Heirs of Holocaust Victim Prevail in Art-Recovery Case

Egon Schiele’s “Woman in a Black Pinafore”

MANHATTAN (CN) – In a ruling with profound expected consequences for the German-Austria art scene, an appeals court cleared the way Tuesday for the heirs of a Jewish cabaret performer murdered in the Holocaust to recover two paintings from a British collector.

Before the Nazis sent him to the concentration camp at Dachau, Fritz Grunbaum had more than 400 artworks, 81 of which were completed by Austrian-born artist Egon Schiele.

Two of Grunbaum’s heirs filed suit in New York to recover two Schiele watercolors, “Woman Hiding Her Face” (1912) and “Woman in a Black Pinafore” (1911), after collector Richard Nagy displayed them in November 2015 at the Park Avenue Armory for the Salon Art + Design Show.

Nagy insisted that the artworks had been purchased in good faith, but a New York judge sided with Grunbaum’s heirs last year at summary judgment, saying “a signature at gunpoint cannot lead to valid conveyance.”

Nagy offered no evidence to contradict documents showing that the Nazis confiscated Grunbaum’s collection by forcing him to sign power of attorney to his wife before she too was murdered in the Holocaust.

After the First Judicial Department of New York’s Appellate Division affirmed summary judgment Tuesday, attorney Raymond Dowd said in an interview that the ruling could help Grunbaum’s heirs recover another Schiele, “Dead City III,” from the Leopold Museum in Austria.

Dowd, a lawyer with the firm Dunnington Bartholow & Miller, noted that Manhattan District Attorney Robert Morgenthau “changed the view of whether Nazi-looted art should be returned” to Jewish families with his seizure of “Dead City III” in 1998.

“The fact that years later Morgenthau’s seizure is essentially vindicated, and that [‘Dead City III’] is identified as stolen property is extremely important and it will be watched by the world,” said Dowd, who called the work the “Rosetta stone” of this case.

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Today, the Schiele artworks that Grunbaum’s heirs sought to recover from Nagy are valued at more than $5 million to $7 million.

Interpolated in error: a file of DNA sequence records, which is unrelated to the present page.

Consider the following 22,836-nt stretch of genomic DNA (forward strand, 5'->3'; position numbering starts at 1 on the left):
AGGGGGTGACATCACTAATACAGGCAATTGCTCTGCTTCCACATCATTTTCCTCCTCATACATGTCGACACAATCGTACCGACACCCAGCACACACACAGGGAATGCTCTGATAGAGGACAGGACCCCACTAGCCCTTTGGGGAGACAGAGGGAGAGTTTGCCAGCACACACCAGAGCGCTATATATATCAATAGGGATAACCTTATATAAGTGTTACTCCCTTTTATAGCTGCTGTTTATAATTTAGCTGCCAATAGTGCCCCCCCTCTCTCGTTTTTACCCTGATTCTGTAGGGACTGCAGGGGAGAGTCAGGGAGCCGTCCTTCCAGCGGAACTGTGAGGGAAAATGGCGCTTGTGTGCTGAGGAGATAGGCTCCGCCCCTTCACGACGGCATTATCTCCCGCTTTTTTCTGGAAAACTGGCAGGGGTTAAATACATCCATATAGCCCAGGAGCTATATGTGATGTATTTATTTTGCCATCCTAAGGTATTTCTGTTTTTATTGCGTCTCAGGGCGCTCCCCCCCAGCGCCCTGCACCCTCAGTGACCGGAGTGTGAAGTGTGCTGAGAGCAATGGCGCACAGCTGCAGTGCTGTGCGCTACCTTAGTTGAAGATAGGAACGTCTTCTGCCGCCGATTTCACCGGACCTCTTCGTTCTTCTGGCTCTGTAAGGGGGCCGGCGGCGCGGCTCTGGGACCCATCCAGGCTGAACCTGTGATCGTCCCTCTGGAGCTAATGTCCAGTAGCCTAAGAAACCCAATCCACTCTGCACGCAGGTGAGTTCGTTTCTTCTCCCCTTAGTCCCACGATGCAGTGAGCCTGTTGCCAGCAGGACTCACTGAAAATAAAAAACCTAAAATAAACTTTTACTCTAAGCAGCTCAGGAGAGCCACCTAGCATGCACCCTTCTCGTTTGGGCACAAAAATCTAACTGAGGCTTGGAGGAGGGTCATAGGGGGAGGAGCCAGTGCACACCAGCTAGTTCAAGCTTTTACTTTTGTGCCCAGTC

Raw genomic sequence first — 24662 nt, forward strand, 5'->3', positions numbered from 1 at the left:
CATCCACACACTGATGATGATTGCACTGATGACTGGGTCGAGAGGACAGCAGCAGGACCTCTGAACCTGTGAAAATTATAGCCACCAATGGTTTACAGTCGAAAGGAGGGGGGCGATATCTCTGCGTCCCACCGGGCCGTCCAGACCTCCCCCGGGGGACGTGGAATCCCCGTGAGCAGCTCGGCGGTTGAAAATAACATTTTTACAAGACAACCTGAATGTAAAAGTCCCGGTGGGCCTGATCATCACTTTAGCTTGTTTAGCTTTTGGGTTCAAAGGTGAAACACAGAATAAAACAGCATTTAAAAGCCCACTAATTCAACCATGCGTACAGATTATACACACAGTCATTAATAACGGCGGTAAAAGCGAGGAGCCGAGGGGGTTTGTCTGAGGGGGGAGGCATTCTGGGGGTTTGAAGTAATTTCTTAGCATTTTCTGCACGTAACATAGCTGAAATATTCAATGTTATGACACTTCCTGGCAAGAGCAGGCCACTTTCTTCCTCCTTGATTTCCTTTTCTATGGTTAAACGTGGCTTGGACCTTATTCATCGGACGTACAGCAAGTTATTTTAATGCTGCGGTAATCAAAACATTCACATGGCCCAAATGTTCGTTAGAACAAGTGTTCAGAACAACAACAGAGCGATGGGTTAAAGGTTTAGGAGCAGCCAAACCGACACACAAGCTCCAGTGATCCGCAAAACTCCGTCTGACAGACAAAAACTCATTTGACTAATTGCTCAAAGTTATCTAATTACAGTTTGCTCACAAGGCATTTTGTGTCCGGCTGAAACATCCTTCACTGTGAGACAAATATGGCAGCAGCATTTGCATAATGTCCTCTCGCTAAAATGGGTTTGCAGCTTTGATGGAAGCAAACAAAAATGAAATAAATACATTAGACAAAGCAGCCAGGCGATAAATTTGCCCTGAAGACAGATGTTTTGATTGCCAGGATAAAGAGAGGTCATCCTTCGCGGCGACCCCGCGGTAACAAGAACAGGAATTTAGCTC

Nagy, a specialist in German Expressionist art, had obtained a 50 percent share in “Woman in a Black Pinafore” in 2005, fully acquiring it and “Woman Hiding Her Face” in 2013 after the Second Circuit ruled against Grunbaum’s estate regarding the ownership of another Schiele piece, “Seated Woman With Bent Left Leg.”

Nagy purchased title insurance on the artwork, listing it as “lost art” and noting that Grunbaum’s heirs claimed it had been looted by Nazis.

The heirs claim that the Swiss gallery where Grunbaum’s Schieles surfaced in 1956 used forged documents to claim that Grunbaum’s sister-in-law, Mathilde Lukacs, had sold the works.

Judge Charles Ramos noted in last year’s ruling that Nagy did not pay full value for at least one of the two paintings and was aware of the paintings’ checkered past.

Judge Anil Singh meanwhile signed Tuesday’s ruling from the New York appeals court.

“The tragic consequences of the Nazi occupation of Europe on the lives, liberty, and property of the Jews continue to confront us today,” Singh wrote for a unanimous panel. “We also note that New York has a strong public policy to ensure that the state does not become a haven for trafficking in stolen cultural property, or permitting thieves to obtain and pass along legal title.”

Dowd says his clients intend to auction the paintings in November.  

Thaddeus Stauber, an attorney for Nagy with the firm Nixon Peabody, emphasized that the court made no finding that their client acquired the artworks improperly. 

“We are disappointed that che Court did not rule that a trial on the merits was necessary here, and instead disregarded the careful expert reports commissioned from respected provenance experts,” Stauber said.

The lawyer noted several previous court decisions had found the art collection was not stolen during World War II, and noted Nagy will review his appellate options.

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